Thursday, February 02, 2023

About the aquifer

by Alecia Warren
| December 14, 2010 8:00 PM


Terry Gay, general foreman for the Burlington Northern Sante Fe Railway refueling depot, leads a tour for Kootenai County commissioners, Idaho Department of Environmental Quality and BNSF personnel prior to a workshop at the facility in Hauser Lake.

HAUSER - Seeing it up close didn't make talking easier.

After the Kootenai County commissioners toured Burlington Northern Santa Fe's refueling depot in Hauser on Monday, there was still a stalemate over whether the railroad company would adopt new safety regulations the officials have proposed for the facility.

Commissioner Todd Tondee insisted that no measure is too restrictive when it comes to protecting the Rathdrum Prairie Aquifer, the drinking water source for half a million people that lies beneath the fueling station.

"I don't know of any other industry that has the possibility of jeopardizing our aquifer like this one has," Tondee said at a workshop with BNSF officials after the tour.

"I was hoping we could get beyond that (perception) with the tour today," responded company attorney Janet Robnett. "That jeopardy is there from any human activity over the aquifer."

The commissioners recently called for the railroad to adopt new permit amendments for its $52 million facility that services more than 10,000 trains a year.

BNSF recently responded with a lawsuit, stating that the permit-compliant facility needs no more conditions.

Neither side wanted to budge on Monday.

At the workshop in a depot facility, the commissioners fought for their proposals that BNSF maintain three slant wells once used for ground water monitoring, and continue funding a Department of Environmental Quality position for aquifer protection.

"I think it is a small price to pay," said Commissioner Rick Currie.

But BNSF representatives argued that the DEQ employee wouldn't have enough to do.

Maintaining and replacing the wells are unnecessary, Robnett added, thanks to other safeguards that can point to a leak at the depot.

"That's replacing a redundant system when you don't even need it," Robnett said.

BNSF staff also balked at a proposal to close the depot if a leak reaches the second underground liner.

"That's more restrictive than anything else in Idaho, because there still hasn't been a breach in the environment. We have not impacted ground water or soil," said General Foreman Terry Gay, adding that the DEQ investigates in that situation.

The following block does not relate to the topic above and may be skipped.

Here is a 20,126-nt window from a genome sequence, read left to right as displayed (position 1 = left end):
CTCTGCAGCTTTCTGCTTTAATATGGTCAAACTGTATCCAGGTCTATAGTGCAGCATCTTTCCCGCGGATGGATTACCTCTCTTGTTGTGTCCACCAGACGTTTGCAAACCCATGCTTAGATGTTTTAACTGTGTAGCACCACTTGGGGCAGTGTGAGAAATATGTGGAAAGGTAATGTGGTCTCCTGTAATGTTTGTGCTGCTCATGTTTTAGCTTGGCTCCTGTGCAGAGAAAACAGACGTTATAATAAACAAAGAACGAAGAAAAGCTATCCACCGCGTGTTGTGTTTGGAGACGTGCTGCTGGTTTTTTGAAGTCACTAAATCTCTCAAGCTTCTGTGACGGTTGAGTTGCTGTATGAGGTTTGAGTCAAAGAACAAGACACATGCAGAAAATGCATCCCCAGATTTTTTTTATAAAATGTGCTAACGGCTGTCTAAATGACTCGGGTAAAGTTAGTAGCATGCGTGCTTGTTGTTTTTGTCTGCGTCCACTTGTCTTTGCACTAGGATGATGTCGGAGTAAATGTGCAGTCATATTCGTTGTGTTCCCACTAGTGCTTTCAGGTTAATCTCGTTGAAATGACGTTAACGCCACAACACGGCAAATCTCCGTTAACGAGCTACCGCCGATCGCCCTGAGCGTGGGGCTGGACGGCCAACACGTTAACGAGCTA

Tondee argued that the goal was to catch a problem before it did any damage.

"Let's damage everything before we do anything? I just don't buy that," Tondee said. "In my mind, this condition doesn't hurt you."

Both sides agreed to confer soon over the lawsuit and a potential public hearing.

On the tour of the facility, operating since 2004, Gay showed that BNSF is constantly on the lookout for problems.

"We want to know where every gallon of fuel goes," Gay said.

In the operations headquarters, a video monitor flashed through different angles of the facility, where employees bustled around freight trains.

Besides the basic security cameras, the depot has a 24-hour computer monitoring system with an uninterrupted power supply, so it keeps tabs on any possible problems even during power outages, Gay said.

"Our employees can shut down the facility at any given time," he added.

At the fueling platform, where orange lights pierced through the morning fog, Gay pointed to the concrete floor, 8 to 24 inches thick and double coated with a special sealant.

Below the commissioners' feet were two underground liners intended to block leaks like "a bathtub inside a bathtub," Gay said. And vapor wells around the platform allow staff to literally smell if a leak reaches the liners, he added.

"That's our first line of defense, if anything were to breach the second liner," he said. "Those would be the first indicators so we could respond in plenty of time before it reached the aquifer."

Orange pipes zigzagged across the pump station, where diesel flows through. Gay pointed out a monitoring device in a grate below the fuel pumps, that will shut down the facility if it rises half an inch - indicative of a leak.

"We keep the doors blocked with berms, so if a leak or rupture happens, we can see through the windows and prevent leaking it into the environment," Gay said.

BNSF learns from its mistakes, he emphasized. After 2004, when a crushed wastewater line leaked petroleum, the depot replaced that piping with a custom-made, double-walled pipe.

"You can't drive a nail through this. You can't crush this pipe," he said, passing around a piece to demonstrate.

BNSF spokesperson Gus Melonas said that when underground protective liners failed in 2005, that followed with an 80-day investigation and $10 million investment to rebuild the barriers.

"Nothing has happened since," Melonas said.

Robnett said BNSF had 142 employees in 2009 and paid $11 million in payroll, most in North Idaho.

Commissioner Rick Currie told BNSF staff he was pleased to see the depot's extensive monitoring.

"The facility is impressive," he said. "But we have 136,000 citizens in Kootenai County looking over our shoulders. We've got to listen to everybody."

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